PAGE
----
Viral TikTok Allegedly 'Exposes' How Wendy's Chili Meat Is Made

There was a time when the biggest question associated with Wendy's was "where's the beef?" In those halcyon days of 1984, Wendy's did the asking (via Wide Open Eats). That question became a rhetorical smackdown that casts doubt on how well-grounded an idea is. But in more recent years, people have had a beef with Wendy's ground meat. There's no need to ask where it is because it's in the chain's chili. Instead, people find the meat itself questionable.

Back in 2015, people asked if Wendy's even used beef in its chili. As Snopes explained, a satirical piece by News Buzz Daily gave people the false impression the meat wasn't wholly cow but what sounds like an unholy trinity of horse, rat, and beef. Nowadays, chili detractors who accept that the meat comes entirely from animals that moo may still claim that Wendy's milks its cow meat for too long, using beef patties that are well past their prime.

TikToker @mr.mawby described them as "old dry patties." In a TikTok video that has amassed more than 7 million views and 19,000 comments, the TikToker claims to be "exposing Wendy's." Set in a kitchen, it shows beef patties being rinsed, microwaved, chopped into chunks, and placed in a bag for safekeeping until they can fill chili cups. According to the TikToker, "it goes in the fridge for a few days after this."

Where's the problem?

Despite featuring the text, "How Wendys Prepares Chili," the TikTok video doesn't actually show the chili being prepared in its entirety and stops after the ground beef is stored. However, some viewers had seen enough after 38 gruelingly unappetizing seconds of footage. Probably wanting to unsee it, one person wrote, "I just had some yesterday ... I feel sick bruh." A second, possibly-distraught commenter declared they were "gonna cry." And user Chipmunk, who presumably stuffed their cheeks with this chili, simply posted, "Foul."

But maybe @mr.mawby got it wrong. User Kendyll seemed to think the claims were more bull than beef: "I used to work at Wendy's.. the only correct part of this was the chopping with a spatula." Another self-described Wendy's employee claimed that their location used "fresh" patties to prepare chili. A 2021 Reddit thread also addressed the question of whether "Wendy's chili is made from their old meat," and self-identified employees answered that broken patty pieces or patties that may have been cooked too long to be sandwich material got turned into the chili. Moreover, some insisted the meat was just "as fresh" as the beef used in sandwiches.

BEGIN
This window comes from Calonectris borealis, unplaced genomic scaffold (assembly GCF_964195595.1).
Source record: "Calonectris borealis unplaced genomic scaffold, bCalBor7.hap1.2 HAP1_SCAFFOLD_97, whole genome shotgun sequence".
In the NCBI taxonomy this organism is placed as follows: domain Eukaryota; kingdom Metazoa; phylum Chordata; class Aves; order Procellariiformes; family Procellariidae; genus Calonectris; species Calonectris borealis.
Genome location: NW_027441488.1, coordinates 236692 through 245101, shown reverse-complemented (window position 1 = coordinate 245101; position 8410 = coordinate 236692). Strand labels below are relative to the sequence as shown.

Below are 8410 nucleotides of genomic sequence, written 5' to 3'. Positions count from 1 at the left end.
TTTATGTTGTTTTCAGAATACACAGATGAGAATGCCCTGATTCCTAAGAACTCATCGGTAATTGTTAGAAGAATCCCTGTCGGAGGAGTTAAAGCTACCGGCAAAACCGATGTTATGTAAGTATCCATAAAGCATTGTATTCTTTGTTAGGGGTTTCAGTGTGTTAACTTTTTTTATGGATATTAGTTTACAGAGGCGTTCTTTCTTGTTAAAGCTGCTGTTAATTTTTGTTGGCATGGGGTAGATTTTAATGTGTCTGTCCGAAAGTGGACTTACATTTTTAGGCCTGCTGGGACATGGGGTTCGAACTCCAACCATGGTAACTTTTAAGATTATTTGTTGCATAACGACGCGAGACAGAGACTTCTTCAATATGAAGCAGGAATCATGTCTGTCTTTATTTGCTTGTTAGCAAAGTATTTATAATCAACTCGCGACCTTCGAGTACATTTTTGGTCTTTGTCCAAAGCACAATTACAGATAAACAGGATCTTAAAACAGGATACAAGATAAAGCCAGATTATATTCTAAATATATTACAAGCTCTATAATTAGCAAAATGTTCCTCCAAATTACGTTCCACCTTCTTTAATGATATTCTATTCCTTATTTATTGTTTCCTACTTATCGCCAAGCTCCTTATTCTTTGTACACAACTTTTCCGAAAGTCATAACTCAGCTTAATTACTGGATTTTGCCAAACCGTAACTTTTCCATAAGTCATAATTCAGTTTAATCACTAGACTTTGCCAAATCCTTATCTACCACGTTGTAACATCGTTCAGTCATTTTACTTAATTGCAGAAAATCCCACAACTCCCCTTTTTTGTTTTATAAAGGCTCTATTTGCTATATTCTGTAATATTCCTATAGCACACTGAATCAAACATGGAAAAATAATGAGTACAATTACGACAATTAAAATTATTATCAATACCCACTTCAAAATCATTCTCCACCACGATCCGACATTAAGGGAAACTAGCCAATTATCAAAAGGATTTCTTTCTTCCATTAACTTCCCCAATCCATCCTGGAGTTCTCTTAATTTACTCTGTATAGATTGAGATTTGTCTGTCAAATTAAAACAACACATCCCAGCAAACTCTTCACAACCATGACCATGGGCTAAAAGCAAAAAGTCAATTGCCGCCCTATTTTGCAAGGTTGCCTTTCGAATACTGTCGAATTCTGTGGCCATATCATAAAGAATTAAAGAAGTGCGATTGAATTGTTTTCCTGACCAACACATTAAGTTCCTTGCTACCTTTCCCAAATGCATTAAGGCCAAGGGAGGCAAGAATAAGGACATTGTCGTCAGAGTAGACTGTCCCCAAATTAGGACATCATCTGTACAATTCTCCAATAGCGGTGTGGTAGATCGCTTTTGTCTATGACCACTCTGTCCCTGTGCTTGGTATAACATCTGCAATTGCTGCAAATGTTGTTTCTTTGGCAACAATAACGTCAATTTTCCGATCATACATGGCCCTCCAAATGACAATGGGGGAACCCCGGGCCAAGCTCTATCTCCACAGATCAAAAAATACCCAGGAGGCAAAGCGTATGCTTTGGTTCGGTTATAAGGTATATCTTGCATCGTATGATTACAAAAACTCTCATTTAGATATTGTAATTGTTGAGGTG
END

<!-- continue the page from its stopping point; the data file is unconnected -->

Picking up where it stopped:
Additionally, folks on TikTok and Reddit highlighted the food waste implications of chucking all that beef instead of chili-fying it. Some TikTok commenters mocked @mr.mawby's post. An unimpressed Lee wrote, "okay? was i supposed to expect you grew it on a chili tree??" In other words, where's the beef?

And who cares?

Regardless of how Wendy's chili is prepared, it's still an incredibly popular menu item. And for some fans, the way it's made simply isn't a problem. According to the Daily Dot, a former employee who worked at Wendy's in 1998 claimed nothing had changed about the process. And one commenter on another TikTok video posted by user @wendys.expose (which has since been taken down) showing how the chili is made wrote, "Okay? Like I care." 

In a 2020 YouTube video, Mashed asked viewers what they think about Wendy's chili, and the comments were mostly in favor of the meaty dish. "I like the chili and never regretted a single serving I've had," wrote one YouTuber, while another said, "1 bowl of their chili makes 1 killer meal!" In fact, Wendy's chili has so many fans, diners are looking to replicate the dish at home. A simple Google search will yield dozens of recipes.

The debate spreads to other fast-food restaurants

Wendy's isn't the only establishment that's come under fire for its recipes, preparation techniques, and ingredients. And the response is often as divided as the Wendy's chili discussion. TikTok user @zaezae1098, presumably a McDonald's employee, regularly posts videos showing how popular menu items, including the ever-popular McRib, are prepared at the fast food-restaurant. Her videos often receive mixed responses in the comments, with some users claiming they're grossed out by the processes and others stating they'll continue to eat at McDonald's. 

And it's not just customers who are split when it comes to whether or not fast-food procedures are indeed gross — it's also employees. A Reddit thread titled "Chain restaurant employees, what should customers not order from your menu?" explores items customers may want to avoid at popular restaurants. One user claiming to be a Dunkin' employee told customers to avoid the eggs, stating they'd witnessed eggs left out for more than three hours, "turn[ing them] into hard, rubbery pucks." However, this didn't deter another user, who commented, "Trying one in the morning."

No matter how you fry it, fast food and its controversial menu items, like the Wendy's chili, are here to stay.